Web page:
James Gill: Cambre case shows prosecution gone wild _lowres

Advocate staff file photo by SCOTT THRELKELD -- St. Tammany District Attorney Walter Reed, right, and his publicist Morgan Stewart drive away from the St. Tammany Parish Courthouse in July, after Reed announced to his staff that he would not seek re-election.

After 30 years as St. Tammany and Washington parishes district attorney, Walter Reed declined to seek re-election last year.

The decision was not entirely spontaneous, for the feds had launched an investigation of his myriad alleged misdeeds. It could be a while before the old prosecutor finds out whether he will wind up on the other end of an indictment.

In such circumstances, the revelation that a couple of his aides filed bogus charges as a favor to an old pal must rank as a drop in the ocean.

But the case illustrates how the awesome powers of the prosecutor can breed an arrogant disregard for the rights of the citizenry. This was a clumsy stitch-up, with zero chance of a conviction, but not because Reed’s investigators were clueless. They were real pros, veterans of the New Orleans Police Department.

It can have been no innocent mistake that led to Rick Cambre’s arrest. The affidavit that secured the warrant was clearly deliberate fiction.

Cambre has settled his malicious prosecution claim for $40,000, which includes the $17,000 he spent on attorney’s fees before Reed’s office conceded it did not have a leg to stand on. Given that not even the purported victim claimed Cambre has committed any crime, he might easily have pressed for a bigger payout. So there is some consolation for taxpayers.

Cambre’s restaurant in Covington evidently wasn’t doing so well four years ago. His landlady, Barbara Marullo, had him evicted and filed suit for back rent. Then she noticed that a cooler was missing some parts and a kitchen drain had been sealed, and so informed her husband Anthony Marullo. He naturally leaped to her aid, and decided to report Cambre for theft and property damage.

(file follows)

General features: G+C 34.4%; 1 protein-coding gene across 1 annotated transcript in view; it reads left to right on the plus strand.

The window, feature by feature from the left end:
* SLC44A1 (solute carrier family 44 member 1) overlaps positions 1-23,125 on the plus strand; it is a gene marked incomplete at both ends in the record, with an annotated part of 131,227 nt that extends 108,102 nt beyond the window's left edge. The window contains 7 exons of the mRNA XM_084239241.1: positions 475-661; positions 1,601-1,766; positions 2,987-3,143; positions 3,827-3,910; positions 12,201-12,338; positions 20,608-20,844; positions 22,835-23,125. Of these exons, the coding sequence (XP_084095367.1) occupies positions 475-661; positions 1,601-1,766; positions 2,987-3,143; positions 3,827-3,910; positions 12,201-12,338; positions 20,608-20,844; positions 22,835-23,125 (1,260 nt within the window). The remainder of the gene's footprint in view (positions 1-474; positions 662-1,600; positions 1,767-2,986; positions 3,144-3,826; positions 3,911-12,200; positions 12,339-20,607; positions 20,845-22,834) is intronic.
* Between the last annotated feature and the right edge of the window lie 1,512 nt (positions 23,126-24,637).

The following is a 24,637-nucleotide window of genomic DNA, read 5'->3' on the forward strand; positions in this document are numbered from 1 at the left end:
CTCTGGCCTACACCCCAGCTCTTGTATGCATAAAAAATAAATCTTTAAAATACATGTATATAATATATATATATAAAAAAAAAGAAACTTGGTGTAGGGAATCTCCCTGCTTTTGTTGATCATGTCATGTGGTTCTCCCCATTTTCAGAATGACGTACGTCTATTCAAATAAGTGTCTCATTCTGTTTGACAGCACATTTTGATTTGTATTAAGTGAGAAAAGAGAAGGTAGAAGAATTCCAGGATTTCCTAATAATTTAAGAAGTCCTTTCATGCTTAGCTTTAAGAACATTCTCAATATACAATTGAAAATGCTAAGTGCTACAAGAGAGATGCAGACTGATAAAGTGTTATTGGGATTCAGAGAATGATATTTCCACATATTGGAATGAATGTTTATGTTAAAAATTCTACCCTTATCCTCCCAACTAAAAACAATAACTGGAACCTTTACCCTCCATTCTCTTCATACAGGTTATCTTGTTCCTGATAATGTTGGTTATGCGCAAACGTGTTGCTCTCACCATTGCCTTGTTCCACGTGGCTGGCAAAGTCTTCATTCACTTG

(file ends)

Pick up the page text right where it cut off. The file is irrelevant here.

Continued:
Victims of alleged crimes are normally required to take their complaints to the Sheriff’s Office. You or I would get short shrift if we asked a DA’s Office to conduct the initial investigation of a relatively minor felony.

But Anthony Marullo, as a French Quarter bar owner of many years’ standing, is not without connections. One of them is Louis Dabdoub, a longtime leading light at NOPD who had become Reed’s chief investigator. After Anthony Marullo phoned in his tip to the DA’s Office, Dabdoub and his sidekick, another former NOPD sleuth named Sam Gebbia, swung into action.

They called in Barbara Marullo for an interview, and she gave them the full lowdown. Cambre was collared after Dabdoub assured a judge that he had admitted his guilt to her. That would have been news to Barbara Marullo; she said in the interview that she had not even spoken to Cambre.

You have, perhaps, been around long enough to know that cops can sometimes stray from the truth under oath. But you might still be shocked when they do so when the facts are bound to come out. Dabdoub and Gebbia had recorded their interview with Barbara Marullo, who said she had spoken only to Cambre’s attorney who told her “he denies all of it.” In a subsequent deposition she testified, “I did not say he took (the missing equipment). I did say that he was there and he was renting it or leasing it.”

Given that criminal charges could therefore never have held up, the only conceivable motive for such duplicity was to pressure Cambre into paying Barbara Marullo what she was demanding. Cambre, meanwhile, claimed that the missing equipment belonged to him and that the drain was blocked on a plumber’s recommendation.

When the lawsuit got to court, it was dismissed save for the claim over back rent. That is no doubt what would have happened even without the trumped-up charges. Once Reed decided not to run again, Dabdoub resigned. When Warren Montgomery took over as DA, he gave Gebbia the heave-ho.

Neither Dabdoub nor Gebbia seem to have faced any discipline for the Cambre caper when Reed was DA. A more fastidious DA probably would have fired Gebbia anyway for his role in railroading Reginald Adams on a 1979 murder charge in New Orleans. When the facts came to light and Adams was released from prison last year, Reed said he was “reviewing the matter” and the case was “troubling.” It obviously didn’t take him long to get over it.

Still, Reed could hardly be expected to hold assistants to account for an abuse of power. To judge from media accounts of his administration, he was too busy lining his own pockets to fret about that.

James Gill’s email address is jgill@theadvocate.com.